Toxic Mercury Found in Most US Corn Syrup
Candy, snacks, sodas and more - high fructose corn syrup (HFCS) can be found in many mainstream products lining the shelves of grocery stores everywhere. Two recent reports, one in the current issue of Environmental Health and another by the Institute for Agriculture and Trade Policy (IATP), have confirmed the presence of mercury in HFCS and products that use HFCS.
Almost half of tested samples of commercial high-fructose corn syrup (HFCS) contained mercury, which was also found in nearly a third of 55 popular brand-name food and beverage products where HFCS is the first- or second-highest labeled ingredient, according to two new U.S. studies.
HFCS has replaced sugar as the sweetener in many beverages and foods such as breads, cereals, breakfast bars, lunch meats, yogurts, soups and condiments. On average, Americans consume about 12 teaspoons per day of HFCS, but teens and other high consumers can take in 80 percent more HFCS than average.
Another reason to opt for fresh, homemade meals rather than the questionable store-bought stuff?
The products include beverages and foods manufactured by Quaker, Hershey's, Kraft, and Smucker's. The highest levels of mercury were detected in dairy beverages like chocolate milk, dressings, and condiments (BBQ sauce), followed by snacks and desserts, including cereal bars.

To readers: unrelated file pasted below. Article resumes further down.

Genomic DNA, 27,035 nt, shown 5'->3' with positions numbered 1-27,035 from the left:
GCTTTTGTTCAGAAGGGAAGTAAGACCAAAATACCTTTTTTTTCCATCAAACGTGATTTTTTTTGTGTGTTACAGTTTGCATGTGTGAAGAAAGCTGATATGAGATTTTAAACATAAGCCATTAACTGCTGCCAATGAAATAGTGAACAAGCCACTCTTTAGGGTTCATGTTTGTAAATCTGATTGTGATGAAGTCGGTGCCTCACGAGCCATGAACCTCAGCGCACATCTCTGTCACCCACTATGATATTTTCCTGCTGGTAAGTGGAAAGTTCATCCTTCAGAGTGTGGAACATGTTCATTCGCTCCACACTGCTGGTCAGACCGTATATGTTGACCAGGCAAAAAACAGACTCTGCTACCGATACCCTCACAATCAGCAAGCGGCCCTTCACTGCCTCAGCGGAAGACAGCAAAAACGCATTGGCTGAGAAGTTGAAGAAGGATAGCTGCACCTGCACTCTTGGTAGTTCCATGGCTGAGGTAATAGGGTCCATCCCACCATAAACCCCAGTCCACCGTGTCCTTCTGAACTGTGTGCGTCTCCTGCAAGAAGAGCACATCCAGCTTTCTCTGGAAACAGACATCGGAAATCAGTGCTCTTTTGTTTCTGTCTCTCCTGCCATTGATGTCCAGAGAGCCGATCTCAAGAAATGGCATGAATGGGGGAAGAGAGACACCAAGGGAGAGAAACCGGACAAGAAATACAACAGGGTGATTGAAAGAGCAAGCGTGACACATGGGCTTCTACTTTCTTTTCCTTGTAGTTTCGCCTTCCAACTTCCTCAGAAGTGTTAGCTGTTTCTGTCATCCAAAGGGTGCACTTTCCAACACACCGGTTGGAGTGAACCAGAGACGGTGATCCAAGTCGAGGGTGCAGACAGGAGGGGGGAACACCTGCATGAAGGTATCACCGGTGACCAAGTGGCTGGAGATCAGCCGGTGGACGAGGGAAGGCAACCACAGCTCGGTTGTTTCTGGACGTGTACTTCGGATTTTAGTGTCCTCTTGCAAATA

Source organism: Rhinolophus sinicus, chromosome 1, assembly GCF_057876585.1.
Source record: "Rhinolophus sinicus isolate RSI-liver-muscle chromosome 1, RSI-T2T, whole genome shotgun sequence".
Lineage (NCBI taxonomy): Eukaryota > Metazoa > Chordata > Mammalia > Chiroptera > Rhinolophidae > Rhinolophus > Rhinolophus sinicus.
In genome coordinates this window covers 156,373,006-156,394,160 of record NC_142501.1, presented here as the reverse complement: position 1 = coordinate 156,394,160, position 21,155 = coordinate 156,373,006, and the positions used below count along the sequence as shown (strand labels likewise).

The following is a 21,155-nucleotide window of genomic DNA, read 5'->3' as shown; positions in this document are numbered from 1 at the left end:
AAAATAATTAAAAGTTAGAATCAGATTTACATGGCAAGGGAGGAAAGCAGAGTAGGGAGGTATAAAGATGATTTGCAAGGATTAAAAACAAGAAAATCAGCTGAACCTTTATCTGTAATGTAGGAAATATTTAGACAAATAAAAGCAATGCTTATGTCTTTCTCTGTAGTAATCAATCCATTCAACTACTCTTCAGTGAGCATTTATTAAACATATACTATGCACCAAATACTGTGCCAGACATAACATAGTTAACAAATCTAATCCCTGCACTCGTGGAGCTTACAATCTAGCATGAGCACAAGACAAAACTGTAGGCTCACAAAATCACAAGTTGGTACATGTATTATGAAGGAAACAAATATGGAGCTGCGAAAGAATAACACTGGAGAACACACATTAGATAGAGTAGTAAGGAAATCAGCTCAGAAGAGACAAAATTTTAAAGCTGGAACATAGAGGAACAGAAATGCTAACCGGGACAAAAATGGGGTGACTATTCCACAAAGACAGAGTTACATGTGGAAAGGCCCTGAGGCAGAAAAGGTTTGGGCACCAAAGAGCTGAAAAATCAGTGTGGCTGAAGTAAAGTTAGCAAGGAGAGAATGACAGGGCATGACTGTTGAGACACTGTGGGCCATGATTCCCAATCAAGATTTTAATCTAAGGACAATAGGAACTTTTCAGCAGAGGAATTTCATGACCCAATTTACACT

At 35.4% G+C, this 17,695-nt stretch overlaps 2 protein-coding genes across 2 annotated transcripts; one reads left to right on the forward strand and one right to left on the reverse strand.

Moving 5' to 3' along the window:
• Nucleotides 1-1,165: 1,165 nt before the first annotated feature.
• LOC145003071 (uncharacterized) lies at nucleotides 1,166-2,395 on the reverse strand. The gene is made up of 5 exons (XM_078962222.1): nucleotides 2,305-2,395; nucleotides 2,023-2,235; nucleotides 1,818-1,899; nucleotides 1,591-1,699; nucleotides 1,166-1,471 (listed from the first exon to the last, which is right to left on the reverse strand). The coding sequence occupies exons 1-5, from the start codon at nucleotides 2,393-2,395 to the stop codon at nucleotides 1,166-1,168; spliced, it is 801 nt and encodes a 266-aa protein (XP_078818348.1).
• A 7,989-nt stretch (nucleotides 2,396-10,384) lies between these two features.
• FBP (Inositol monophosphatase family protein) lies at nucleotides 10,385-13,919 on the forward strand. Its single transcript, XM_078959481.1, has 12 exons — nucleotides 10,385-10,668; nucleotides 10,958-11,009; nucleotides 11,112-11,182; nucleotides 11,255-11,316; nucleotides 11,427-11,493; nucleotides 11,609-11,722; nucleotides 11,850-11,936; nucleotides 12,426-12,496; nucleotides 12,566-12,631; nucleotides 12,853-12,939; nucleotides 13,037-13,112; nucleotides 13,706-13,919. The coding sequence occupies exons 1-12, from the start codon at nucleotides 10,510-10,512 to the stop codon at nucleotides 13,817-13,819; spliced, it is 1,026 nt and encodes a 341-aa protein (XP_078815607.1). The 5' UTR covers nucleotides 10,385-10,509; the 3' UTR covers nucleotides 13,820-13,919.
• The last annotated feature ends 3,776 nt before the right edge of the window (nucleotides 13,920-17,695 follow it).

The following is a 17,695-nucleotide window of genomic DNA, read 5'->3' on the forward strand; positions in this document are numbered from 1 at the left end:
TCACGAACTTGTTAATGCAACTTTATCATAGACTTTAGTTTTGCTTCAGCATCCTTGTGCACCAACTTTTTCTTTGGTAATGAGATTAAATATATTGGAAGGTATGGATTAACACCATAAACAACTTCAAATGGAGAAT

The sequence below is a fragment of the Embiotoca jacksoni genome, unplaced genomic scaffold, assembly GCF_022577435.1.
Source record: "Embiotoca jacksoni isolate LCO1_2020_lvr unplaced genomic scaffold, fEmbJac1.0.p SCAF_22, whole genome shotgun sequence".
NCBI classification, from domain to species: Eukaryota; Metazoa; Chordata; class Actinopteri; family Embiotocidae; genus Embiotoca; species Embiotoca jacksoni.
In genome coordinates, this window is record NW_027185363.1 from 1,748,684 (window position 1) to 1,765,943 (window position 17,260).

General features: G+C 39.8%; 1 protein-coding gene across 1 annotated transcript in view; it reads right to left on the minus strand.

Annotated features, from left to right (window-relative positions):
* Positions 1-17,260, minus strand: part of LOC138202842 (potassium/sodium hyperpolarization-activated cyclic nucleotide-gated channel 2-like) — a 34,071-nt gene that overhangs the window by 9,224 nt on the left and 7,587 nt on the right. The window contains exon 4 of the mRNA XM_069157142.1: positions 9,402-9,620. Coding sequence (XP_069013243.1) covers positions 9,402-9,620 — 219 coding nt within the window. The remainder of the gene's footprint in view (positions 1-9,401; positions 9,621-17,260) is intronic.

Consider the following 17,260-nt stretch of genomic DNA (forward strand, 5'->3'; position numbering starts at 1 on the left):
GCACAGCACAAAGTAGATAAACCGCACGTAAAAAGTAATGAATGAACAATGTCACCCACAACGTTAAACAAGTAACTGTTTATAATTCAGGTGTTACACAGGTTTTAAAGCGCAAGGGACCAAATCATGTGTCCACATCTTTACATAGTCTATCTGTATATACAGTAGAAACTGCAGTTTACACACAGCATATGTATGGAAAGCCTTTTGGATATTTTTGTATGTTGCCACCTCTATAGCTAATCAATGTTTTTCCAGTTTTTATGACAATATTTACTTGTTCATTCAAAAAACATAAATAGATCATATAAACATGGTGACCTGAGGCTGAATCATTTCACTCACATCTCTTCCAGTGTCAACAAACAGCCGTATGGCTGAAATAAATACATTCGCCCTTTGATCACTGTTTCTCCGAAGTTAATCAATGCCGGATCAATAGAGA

So how, exactly, did a toxin like mercury end up in the food chain?
Mercury is a toxic heavy metal that can lead to organ and heart damage, as well as impair the immune and nervous systems. While high mercury levels have been associated with eating too much of certain kinds of fish, like in Jeremy Piven's case, finding mercury in HFCS is a bit startling for the average consumer. The mercury found in HFCS is a byproduct of the caustic soda used, among other applications, to separate the starch from the corn kernel. While many processing plants that manufacture this industrial soda have altered their methods to eliminate the use of mercury, four plants in the US still employ the old mercury-based technology.
Food processors and the corn syrup industry group attacked the findings as flawed and outdated, but the researchers said it was important for people to know about any potential sources of the toxic metal in their food.
While the technology is there to use more modern methods, it is up to companies to increase their standards. Mercury in HFCS is simply not acceptable, especially when considering children are often the ones ingesting it.
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Ann Arbor, Michigan, United States